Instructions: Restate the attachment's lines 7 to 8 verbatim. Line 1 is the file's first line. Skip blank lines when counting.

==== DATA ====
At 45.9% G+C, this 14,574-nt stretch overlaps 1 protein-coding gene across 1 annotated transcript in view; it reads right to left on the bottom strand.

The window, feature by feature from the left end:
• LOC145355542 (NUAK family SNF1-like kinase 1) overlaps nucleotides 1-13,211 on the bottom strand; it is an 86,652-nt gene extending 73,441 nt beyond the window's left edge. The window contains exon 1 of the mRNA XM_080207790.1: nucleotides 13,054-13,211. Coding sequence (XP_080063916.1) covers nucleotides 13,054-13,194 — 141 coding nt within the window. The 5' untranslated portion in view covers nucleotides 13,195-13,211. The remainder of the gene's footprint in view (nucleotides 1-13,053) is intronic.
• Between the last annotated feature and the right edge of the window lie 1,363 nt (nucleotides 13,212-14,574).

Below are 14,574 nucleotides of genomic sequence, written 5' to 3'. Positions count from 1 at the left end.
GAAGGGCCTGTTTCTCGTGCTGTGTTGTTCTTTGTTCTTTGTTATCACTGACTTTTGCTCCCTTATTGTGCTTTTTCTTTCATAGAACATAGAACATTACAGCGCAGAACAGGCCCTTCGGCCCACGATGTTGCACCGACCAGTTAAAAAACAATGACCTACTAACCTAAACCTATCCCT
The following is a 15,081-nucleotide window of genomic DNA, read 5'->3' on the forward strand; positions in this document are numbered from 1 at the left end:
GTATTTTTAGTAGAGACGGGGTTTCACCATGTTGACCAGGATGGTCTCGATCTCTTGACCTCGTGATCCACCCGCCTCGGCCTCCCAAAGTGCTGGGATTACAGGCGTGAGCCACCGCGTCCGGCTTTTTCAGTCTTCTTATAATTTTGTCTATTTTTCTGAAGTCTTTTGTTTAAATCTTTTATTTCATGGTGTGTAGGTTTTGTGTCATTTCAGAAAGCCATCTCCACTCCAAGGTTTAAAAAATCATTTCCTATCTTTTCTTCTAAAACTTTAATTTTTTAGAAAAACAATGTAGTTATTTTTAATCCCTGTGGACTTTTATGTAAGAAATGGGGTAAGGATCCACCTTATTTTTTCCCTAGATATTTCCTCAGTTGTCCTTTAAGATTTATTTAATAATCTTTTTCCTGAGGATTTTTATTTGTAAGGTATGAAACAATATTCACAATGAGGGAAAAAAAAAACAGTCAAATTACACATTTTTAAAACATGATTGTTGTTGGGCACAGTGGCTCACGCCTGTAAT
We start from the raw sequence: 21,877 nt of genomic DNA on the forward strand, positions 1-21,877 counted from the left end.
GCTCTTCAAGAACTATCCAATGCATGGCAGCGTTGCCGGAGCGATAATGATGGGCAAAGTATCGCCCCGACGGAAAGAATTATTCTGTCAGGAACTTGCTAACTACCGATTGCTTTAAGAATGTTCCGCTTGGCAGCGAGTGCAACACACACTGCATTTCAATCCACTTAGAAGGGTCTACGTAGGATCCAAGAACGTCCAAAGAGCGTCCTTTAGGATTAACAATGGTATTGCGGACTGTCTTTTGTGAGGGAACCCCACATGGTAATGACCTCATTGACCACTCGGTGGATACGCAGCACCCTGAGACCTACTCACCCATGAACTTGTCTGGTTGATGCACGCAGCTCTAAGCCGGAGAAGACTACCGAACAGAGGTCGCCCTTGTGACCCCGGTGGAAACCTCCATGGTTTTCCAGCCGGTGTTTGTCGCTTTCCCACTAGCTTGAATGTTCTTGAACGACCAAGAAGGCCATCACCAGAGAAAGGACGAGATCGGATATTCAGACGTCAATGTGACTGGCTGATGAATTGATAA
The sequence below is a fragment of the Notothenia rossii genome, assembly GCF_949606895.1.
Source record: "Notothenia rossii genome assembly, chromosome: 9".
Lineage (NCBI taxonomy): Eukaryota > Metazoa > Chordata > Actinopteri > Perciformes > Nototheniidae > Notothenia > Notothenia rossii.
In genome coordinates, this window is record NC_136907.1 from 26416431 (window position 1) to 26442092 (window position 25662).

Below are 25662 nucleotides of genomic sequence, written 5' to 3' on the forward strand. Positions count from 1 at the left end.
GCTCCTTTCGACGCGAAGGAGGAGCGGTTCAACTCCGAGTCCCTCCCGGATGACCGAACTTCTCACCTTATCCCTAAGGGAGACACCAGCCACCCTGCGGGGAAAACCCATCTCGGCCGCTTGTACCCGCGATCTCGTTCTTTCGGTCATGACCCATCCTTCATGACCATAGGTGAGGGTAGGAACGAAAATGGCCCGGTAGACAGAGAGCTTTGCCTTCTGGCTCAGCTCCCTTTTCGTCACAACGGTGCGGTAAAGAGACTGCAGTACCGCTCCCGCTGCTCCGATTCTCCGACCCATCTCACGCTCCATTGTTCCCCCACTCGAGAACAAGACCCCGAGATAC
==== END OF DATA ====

The following is a 15,081-nucleotide window of genomic DNA, read 5'->3' on the forward strand; positions in this document are numbered from 1 at the left end:
GTATTTTTAGTAGAGACGGGGTTTCACCATGTTGACCAGGATGGTCTCGATCTCTTGACCTCGTGATCCACCCGCCTCGGCCTCCCAAAGTGCTGGGATTACAGGCGTGAGCCACCGCGTCCGGCTTTTTCAGTCTTCTTATAATTTTGTCTATTTTTCTGAAGTCTTTTGTTTAAATCTTTTATTTCATGGTGTGTAGGTTTTGTGTCATTTCAGAAAGCCATCTCCACTCCAAGGTTTAAAAAATCATTTCCTATCTTTTCTTCTAAAACTTTAATTTTTTAGAAAAACAATGTAGTTATTTTTAATCCCTGTGGACTTTTATGTAAGAAATGGGGTAAGGATCCACCTTATTTTTTCCCTAGATATTTCCTCAGTTGTCCTTTAAGATTTATTTAATAATCTTTTTCCTGAGGATTTTTATTTGTAAGGTATGAAACAATATTCACAATGAGGGAAAAAAAAAACAGTCAAATTACACATTTTTAAAACATGATTGTTGTTGGGCACAGTGGCTCACGCCTGTAAT